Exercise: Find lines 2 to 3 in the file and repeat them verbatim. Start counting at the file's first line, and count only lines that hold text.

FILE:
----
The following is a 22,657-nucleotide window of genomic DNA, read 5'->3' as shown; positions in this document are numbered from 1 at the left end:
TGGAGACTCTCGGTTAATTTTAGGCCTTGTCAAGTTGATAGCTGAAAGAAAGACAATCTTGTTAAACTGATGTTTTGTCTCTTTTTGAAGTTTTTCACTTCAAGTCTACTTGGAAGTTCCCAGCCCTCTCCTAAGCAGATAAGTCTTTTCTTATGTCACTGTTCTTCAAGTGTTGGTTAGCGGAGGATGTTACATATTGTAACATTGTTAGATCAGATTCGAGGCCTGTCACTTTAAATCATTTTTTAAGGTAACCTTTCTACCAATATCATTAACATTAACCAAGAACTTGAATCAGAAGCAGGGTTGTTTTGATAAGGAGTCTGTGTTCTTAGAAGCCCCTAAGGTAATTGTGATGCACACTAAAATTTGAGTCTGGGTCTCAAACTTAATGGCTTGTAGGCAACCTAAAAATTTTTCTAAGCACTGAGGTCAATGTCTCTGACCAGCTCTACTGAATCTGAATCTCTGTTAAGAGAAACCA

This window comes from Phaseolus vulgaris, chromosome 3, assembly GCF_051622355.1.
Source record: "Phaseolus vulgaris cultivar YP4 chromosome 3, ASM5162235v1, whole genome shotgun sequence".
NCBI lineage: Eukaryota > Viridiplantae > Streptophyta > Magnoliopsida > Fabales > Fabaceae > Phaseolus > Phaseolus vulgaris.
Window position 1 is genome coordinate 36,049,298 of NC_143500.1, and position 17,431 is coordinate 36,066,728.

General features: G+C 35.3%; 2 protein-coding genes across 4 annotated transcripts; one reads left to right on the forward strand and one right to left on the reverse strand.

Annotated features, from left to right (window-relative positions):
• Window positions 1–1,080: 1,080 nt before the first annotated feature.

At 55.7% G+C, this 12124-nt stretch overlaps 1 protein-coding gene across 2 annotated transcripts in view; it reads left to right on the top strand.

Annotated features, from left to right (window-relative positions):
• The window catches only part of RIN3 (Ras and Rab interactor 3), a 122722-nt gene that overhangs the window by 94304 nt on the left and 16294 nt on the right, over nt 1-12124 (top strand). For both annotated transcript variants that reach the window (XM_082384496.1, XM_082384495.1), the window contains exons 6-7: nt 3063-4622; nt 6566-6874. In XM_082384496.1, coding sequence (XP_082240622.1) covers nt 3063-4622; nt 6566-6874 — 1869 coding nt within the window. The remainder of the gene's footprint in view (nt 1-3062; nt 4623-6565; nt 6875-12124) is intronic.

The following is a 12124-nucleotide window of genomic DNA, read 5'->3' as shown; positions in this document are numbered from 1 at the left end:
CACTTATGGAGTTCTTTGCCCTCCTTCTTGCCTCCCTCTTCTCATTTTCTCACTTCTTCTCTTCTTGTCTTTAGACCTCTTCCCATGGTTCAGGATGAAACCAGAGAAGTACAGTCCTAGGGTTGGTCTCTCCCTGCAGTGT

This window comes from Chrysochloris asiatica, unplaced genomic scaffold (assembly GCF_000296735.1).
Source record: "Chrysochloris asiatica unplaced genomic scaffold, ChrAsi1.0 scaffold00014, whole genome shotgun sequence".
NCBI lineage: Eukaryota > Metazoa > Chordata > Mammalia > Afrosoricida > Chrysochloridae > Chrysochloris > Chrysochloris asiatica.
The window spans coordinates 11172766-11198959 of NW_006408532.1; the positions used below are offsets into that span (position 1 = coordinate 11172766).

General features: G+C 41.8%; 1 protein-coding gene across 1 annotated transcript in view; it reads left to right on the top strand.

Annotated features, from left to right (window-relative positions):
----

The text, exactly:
TGGAGACTCTCGGTTAATTTTAGGCCTTGTCAAGTTGATAGCTGAAAGAAAGACAATCTTGTTAAACTGATGTTTTGTCTCTTTTTGAAGTTTTTCACTTCAAGTCTACTTGGAAGTTCCCAGCCCTCTCCTAAGCAGATAAGTCTTTTCTTATGTCACTGTTCTTCAAGTGTTGGTTAGCGGAGGATGTTACATATTGTAACATTGTTAGATCAGATTCGAGGCCTGTCACTTTAAATCATTTTTTAAGGTAACCTTTCTACCAATATCATTAACATTAACCAAGAACTTGAATCAGAAGCAGGGTTGTTTTGATAAGGAGTCTGTGTTCTTAGAAGCCCCTAAGGTAATTGTGATGCACACTAAAATTTGAGTCTGGGTCTCAAACTTAATGGCTTGTAGGCAACCTAAAAATTTTTCTAAGCACTGAGGTCAATGTCTCTGACCAGCTCTACTGAATCTGAATCTCTGTTAAGAGAAACCA

This window comes from Phaseolus vulgaris, chromosome 3, assembly GCF_051622355.1.